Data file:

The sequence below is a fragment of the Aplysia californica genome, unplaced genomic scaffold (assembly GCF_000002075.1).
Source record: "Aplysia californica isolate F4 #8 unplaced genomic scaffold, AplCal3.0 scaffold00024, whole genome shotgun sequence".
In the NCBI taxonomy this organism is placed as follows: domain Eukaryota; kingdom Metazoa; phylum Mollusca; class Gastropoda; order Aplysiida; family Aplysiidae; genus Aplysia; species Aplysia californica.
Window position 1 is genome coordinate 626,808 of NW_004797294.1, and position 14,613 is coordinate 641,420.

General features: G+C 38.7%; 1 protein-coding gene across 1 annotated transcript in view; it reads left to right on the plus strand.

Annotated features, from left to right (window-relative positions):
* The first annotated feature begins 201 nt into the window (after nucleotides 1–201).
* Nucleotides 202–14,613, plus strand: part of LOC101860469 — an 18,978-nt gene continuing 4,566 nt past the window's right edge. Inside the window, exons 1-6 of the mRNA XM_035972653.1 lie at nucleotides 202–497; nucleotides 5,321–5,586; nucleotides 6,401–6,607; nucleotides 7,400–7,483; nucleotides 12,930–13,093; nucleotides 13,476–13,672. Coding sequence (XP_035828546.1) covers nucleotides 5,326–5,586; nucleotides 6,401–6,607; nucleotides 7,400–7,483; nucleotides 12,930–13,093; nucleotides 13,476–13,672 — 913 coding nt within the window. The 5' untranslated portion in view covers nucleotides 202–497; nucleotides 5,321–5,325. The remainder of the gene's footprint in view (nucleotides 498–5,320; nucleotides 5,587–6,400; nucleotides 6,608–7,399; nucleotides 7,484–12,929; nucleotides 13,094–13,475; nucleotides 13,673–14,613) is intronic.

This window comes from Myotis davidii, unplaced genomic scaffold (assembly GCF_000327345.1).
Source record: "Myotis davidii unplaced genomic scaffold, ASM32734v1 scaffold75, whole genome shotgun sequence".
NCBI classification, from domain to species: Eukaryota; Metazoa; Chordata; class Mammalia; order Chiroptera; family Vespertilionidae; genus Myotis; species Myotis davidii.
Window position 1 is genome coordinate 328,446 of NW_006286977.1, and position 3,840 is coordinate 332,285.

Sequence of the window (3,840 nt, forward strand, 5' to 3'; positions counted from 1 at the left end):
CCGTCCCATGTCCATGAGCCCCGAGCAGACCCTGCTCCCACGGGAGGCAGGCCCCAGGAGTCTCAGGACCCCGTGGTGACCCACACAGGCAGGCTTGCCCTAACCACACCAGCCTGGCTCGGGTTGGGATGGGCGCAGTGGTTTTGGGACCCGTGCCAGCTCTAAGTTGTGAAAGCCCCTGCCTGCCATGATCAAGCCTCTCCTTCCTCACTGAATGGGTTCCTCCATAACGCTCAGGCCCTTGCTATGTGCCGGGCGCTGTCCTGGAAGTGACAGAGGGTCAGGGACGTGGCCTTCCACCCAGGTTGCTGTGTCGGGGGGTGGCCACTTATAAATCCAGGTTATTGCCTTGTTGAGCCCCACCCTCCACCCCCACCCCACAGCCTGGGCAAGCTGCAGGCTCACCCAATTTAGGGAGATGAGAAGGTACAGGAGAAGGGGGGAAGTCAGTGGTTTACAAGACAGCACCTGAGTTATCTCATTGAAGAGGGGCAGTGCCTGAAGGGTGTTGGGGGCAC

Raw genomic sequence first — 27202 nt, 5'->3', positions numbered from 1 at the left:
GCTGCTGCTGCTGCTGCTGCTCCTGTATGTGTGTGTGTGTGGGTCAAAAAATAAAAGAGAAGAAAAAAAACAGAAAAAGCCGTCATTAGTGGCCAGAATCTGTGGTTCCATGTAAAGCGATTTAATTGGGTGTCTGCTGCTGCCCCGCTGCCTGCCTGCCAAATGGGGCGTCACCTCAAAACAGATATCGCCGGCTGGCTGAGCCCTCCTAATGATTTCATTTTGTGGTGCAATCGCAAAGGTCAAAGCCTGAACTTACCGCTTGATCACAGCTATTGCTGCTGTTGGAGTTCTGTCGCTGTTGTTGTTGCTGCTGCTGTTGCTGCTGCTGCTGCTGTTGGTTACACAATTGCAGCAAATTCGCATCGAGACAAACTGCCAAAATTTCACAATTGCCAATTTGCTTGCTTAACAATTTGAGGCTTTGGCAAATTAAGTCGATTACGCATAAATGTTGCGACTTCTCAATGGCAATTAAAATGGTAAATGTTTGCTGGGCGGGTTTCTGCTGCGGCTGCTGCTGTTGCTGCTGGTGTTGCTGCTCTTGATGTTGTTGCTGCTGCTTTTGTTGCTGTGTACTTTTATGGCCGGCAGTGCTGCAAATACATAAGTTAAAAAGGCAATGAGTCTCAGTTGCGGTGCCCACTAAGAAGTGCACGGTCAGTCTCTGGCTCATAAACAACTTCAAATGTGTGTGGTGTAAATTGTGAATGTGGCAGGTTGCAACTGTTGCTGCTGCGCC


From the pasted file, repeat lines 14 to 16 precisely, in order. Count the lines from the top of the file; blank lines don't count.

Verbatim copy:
CCGTCCCATGTCCATGAGCCCCGAGCAGACCCTGCTCCCACGGGAGGCAGGCCCCAGGAGTCTCAGGACCCCGTGGTGACCCACACAGGCAGGCTTGCCCTAACCACACCAGCCTGGCTCGGGTTGGGATGGGCGCAGTGGTTTTGGGACCCGTGCCAGCTCTAAGTTGTGAAAGCCCCTGCCTGCCATGATCAAGCCTCTCCTTCCTCACTGAATGGGTTCCTCCATAACGCTCAGGCCCTTGCTATGTGCCGGGCGCTGTCCTGGAAGTGACAGAGGGTCAGGGACGTGGCCTTCCACCCAGGTTGCTGTGTCGGGGGGTGGCCACTTATAAATCCAGGTTATTGCCTTGTTGAGCCCCACCCTCCACCCCCACCCCACAGCCTGGGCAAGCTGCAGGCTCACCCAATTTAGGGAGATGAGAAGGTACAGGAGAAGGGGGGAAGTCAGTGGTTTACAAGACAGCACCTGAGTTATCTCATTGAAGAGGGGCAGTGCCTGAAGGGTGTTGGGGGCAC

Raw genomic sequence first — 27202 nt, 5'->3', positions numbered from 1 at the left:
GCTGCTGCTGCTGCTGCTGCTCCTGTATGTGTGTGTGTGTGGGTCAAAAAATAAAAGAGAAGAAAAAAAACAGAAAAAGCCGTCATTAGTGGCCAGAATCTGTGGTTCCATGTAAAGCGATTTAATTGGGTGTCTGCTGCTGCCCCGCTGCCTGCCTGCCAAATGGGGCGTCACCTCAAAACAGATATCGCCGGCTGGCTGAGCCCTCCTAATGATTTCATTTTGTGGTGCAATCGCAAAGGTCAAAGCCTGAACTTACCGCTTGATCACAGCTATTGCTGCTGTTGGAGTTCTGTCGCTGTTGTTGTTGCTGCTGCTGTTGCTGCTGCTGCTGCTGTTGGTTACACAATTGCAGCAAATTCGCATCGAGACAAACTGCCAAAATTTCACAATTGCCAATTTGCTTGCTTAACAATTTGAGGCTTTGGCAAATTAAGTCGATTACGCATAAATGTTGCGACTTCTCAATGGCAATTAAAATGGTAAATGTTTGCTGGGCGGGTTTCTGCTGCGGCTGCTGCTGTTGCTGCTGGTGTTGCTGCTCTTGATGTTGTTGCTGCTGCTTTTGTTGCTGTGTACTTTTATGGCCGGCAGTGCTGCAAATACATAAGTTAAAAAGGCAATGAGTCTCAGTTGCGGTGCCCACTAAGAAGTGCACGGTCAGTCTCTGGCTCATAAACAACTTCAAATGTGTGTGGTGTAAATTGTGAATGTGGCAGGTTGCAACTGTTGCTGCTGCGCC